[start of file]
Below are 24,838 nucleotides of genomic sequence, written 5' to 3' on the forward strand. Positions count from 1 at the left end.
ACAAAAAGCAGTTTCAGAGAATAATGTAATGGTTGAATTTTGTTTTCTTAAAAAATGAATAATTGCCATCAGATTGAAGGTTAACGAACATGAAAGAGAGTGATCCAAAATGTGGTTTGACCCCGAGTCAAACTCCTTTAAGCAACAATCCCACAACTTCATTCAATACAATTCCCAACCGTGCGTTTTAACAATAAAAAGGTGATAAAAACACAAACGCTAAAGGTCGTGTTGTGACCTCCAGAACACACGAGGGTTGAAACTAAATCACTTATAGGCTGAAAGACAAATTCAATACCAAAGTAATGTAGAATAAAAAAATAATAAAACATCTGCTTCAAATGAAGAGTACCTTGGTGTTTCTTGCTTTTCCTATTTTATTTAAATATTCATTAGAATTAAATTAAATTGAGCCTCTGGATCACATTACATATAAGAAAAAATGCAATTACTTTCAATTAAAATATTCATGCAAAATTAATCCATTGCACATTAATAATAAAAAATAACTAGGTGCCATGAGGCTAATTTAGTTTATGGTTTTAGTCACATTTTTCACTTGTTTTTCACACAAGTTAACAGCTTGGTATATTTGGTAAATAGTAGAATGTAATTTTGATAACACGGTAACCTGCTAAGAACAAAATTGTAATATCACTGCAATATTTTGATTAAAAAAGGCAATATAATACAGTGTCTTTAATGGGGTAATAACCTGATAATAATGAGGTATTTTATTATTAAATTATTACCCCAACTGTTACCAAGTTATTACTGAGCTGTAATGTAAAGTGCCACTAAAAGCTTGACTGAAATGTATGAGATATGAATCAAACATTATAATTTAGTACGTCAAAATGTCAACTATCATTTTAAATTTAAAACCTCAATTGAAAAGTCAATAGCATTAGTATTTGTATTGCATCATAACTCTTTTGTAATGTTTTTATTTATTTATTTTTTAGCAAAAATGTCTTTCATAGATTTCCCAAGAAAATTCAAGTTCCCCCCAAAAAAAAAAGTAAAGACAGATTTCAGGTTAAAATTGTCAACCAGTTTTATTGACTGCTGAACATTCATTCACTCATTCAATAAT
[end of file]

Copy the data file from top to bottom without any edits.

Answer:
Below are 24,838 nucleotides of genomic sequence, written 5' to 3' on the forward strand. Positions count from 1 at the left end.
ACAAAAAGCAGTTTCAGAGAATAATGTAATGGTTGAATTTTGTTTTCTTAAAAAATGAATAATTGCCATCAGATTGAAGGTTAACGAACATGAAAGAGAGTGATCCAAAATGTGGTTTGACCCCGAGTCAAACTCCTTTAAGCAACAATCCCACAACTTCATTCAATACAATTCCCAACCGTGCGTTTTAACAATAAAAAGGTGATAAAAACACAAACGCTAAAGGTCGTGTTGTGACCTCCAGAACACACGAGGGTTGAAACTAAATCACTTATAGGCTGAAAGACAAATTCAATACCAAAGTAATGTAGAATAAAAAAATAATAAAACATCTGCTTCAAATGAAGAGTACCTTGGTGTTTCTTGCTTTTCCTATTTTATTTAAATATTCATTAGAATTAAATTAAATTGAGCCTCTGGATCACATTACATATAAGAAAAAATGCAATTACTTTCAATTAAAATATTCATGCAAAATTAATCCATTGCACATTAATAATAAAAAATAACTAGGTGCCATGAGGCTAATTTAGTTTATGGTTTTAGTCACATTTTTCACTTGTTTTTCACACAAGTTAACAGCTTGGTATATTTGGTAAATAGTAGAATGTAATTTTGATAACACGGTAACCTGCTAAGAACAAAATTGTAATATCACTGCAATATTTTGATTAAAAAAGGCAATATAATACAGTGTCTTTAATGGGGTAATAACCTGATAATAATGAGGTATTTTATTATTAAATTATTACCCCAACTGTTACCAAGTTATTACTGAGCTGTAATGTAAAGTGCCACTAAAAGCTTGACTGAAATGTATGAGATATGAATCAAACATTATAATTTAGTACGTCAAAATGTCAACTATCATTTTAAATTTAAAACCTCAATTGAAAAGTCAATAGCATTAGTATTTGTATTGCATCATAACTCTTTTGTAATGTTTTTATTTATTTATTTTTTAGCAAAAATGTCTTTCATAGATTTCCCAAGAAAATTCAAGTTCCCCCCAAAAAAAAAAGTAAAGACAGATTTCAGGTTAAAATTGTCAACCAGTTTTATTGACTGCTGAACATTCATTCACTCATTCAATAAT